June 20, 2024

Chronic medical conditions such as heart disease, diabetes, and chronic obstructive pulmonary disease (COPD) are on the rise the world over.

For instance, in the US, approximately 45% of people experience some type of chronic disease in their lifetime, and around 25% of the country’s population live with several long-term health conditions.1 These individuals may require multiple medications and frequent hospital visits to ensure that their treatment is effective, constituting a significant financial and time burden for already overstretched healthcare resources.

Many of those living with multiple chronic health issues may unknowingly experience negative side effects caused by the interactions among drugs prescribed for their different conditions, and a small cohort could even be taking a life-threatening combination of medications. Restricted budgets and human resources make it extremely difficult for doctors to routinely check in with their patients face-to-face, meaning that the chronically ill may have minimal direct contact with their physician over the course of the year. This can allow harmful interactions and side effects to go unnoticed for long periods of time and may cause individuals to feel less confident in their treatment, leading to low levels of trust in the healthcare system as a whole, as well as poor adherence to therapy.

According to the World Health Organization (WHO), only about half of those suffering from a chronic disease take their medication as prescribed.2 This can be due to a variety of reasons, such as lack of perceived effectiveness, unpleasant side effects, forgetfulness, or simply running out of drugs. Non-adherence to therapy forms another major threat to healthcare providers, as it is one of the most common reasons for treatment failure.3 Subsequently, patients require additional medications and consultations – as well as extended hospitalisation in some cases – resulting in €125 billion in excess healthcare costs each year in Europe alone.4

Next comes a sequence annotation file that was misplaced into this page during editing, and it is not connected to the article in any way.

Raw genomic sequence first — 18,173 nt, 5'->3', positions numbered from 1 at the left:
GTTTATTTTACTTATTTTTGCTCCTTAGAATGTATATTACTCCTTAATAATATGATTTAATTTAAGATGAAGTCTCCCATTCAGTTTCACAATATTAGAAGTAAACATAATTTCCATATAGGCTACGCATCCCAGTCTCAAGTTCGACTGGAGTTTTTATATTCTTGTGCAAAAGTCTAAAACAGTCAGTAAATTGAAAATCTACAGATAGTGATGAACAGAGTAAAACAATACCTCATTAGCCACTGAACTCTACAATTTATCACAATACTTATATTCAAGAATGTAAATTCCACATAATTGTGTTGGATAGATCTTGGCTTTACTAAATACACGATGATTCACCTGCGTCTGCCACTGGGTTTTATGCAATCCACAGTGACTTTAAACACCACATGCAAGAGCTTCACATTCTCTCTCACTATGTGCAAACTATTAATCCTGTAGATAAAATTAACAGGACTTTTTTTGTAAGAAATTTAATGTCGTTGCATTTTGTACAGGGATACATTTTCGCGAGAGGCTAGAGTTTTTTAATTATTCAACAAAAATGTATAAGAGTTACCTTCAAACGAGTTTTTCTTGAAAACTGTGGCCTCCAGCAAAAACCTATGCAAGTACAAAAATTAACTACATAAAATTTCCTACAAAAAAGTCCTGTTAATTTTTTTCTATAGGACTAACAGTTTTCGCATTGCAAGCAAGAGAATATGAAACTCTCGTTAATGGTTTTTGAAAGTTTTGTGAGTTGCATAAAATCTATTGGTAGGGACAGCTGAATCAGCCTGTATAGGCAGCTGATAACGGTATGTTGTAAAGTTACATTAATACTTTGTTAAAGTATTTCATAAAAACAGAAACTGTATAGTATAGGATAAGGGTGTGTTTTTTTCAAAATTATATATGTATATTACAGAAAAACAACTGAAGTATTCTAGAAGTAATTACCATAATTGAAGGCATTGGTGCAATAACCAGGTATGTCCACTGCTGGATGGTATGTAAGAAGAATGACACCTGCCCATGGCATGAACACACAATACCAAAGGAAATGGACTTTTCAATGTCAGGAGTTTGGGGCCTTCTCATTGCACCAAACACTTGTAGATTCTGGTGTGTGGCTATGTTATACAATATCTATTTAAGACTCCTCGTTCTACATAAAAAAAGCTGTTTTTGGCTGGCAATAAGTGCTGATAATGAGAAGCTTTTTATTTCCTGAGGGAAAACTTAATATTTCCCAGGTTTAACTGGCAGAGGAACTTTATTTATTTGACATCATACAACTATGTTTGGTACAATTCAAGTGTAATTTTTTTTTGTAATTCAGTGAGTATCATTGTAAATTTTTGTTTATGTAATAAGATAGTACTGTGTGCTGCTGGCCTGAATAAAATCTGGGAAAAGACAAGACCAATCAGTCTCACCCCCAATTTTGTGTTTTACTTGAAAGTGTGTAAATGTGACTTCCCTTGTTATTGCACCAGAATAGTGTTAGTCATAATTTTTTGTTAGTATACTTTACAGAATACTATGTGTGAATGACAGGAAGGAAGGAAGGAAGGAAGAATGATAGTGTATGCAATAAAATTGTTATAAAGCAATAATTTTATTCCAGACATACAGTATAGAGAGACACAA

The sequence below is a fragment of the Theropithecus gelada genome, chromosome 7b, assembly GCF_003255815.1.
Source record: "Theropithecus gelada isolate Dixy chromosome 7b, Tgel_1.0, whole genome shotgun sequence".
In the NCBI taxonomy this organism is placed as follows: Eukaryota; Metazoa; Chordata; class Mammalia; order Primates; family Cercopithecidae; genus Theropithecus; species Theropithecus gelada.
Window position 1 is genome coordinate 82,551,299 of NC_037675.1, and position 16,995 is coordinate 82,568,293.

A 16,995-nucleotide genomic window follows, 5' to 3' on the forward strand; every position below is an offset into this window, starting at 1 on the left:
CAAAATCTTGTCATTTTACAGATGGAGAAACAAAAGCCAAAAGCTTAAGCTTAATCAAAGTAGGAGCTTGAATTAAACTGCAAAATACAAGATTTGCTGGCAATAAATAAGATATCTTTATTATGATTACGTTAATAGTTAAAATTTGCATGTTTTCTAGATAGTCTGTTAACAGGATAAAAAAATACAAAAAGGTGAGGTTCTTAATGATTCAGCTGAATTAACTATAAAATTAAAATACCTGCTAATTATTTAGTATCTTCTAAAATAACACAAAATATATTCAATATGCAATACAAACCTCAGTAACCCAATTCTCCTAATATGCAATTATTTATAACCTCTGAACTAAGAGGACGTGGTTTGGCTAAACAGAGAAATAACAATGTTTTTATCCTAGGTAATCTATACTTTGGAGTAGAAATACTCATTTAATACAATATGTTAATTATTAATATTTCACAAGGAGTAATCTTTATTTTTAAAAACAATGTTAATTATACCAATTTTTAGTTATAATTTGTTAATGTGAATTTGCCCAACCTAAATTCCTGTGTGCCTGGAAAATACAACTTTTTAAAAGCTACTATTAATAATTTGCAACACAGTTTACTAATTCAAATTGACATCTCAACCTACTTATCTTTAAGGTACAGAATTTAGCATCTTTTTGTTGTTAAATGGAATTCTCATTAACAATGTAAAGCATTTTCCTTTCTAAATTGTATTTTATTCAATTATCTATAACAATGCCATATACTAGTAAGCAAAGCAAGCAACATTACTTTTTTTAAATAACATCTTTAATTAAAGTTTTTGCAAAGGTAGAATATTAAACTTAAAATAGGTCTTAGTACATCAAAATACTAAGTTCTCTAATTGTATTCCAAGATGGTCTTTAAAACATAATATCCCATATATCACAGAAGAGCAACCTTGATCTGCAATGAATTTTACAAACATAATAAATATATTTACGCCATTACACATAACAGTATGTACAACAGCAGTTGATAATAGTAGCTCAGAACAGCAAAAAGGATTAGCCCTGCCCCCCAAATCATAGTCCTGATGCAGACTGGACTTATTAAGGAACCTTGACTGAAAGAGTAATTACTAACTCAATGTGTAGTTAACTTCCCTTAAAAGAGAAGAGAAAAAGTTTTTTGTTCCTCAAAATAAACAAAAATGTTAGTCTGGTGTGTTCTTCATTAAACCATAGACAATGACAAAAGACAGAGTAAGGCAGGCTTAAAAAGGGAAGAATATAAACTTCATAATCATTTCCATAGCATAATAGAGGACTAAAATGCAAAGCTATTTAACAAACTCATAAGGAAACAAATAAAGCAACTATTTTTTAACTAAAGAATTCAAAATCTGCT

At the forefront of the digital health revolution

For the most part, the interface between patients, prescribing entities such as doctors, and caregivers has not yet been digitalised. This makes real-time data exchange and remote therapy management virtually impossible for the vast majority of healthcare providers. Cutting-edge digital technologies have enormous potential to transform treatment management for individuals living with chronic diseases to help them take control over their wellbeing.

Digital health start-ups are proving to be the vehicles of innovation in this space, rapidly driving the digitalisation of the healthcare sector to allow efficient and cost-effective communication between patients and their care providers. Remote information exchange enables healthcare professionals to more quickly identify any possible adverse drug interactions and to collect specific structured data for more personalised care plans. The approach is supporting industry reinvention by introducing patient centricity, contributing to better therapy adherence and improved clinical outcomes.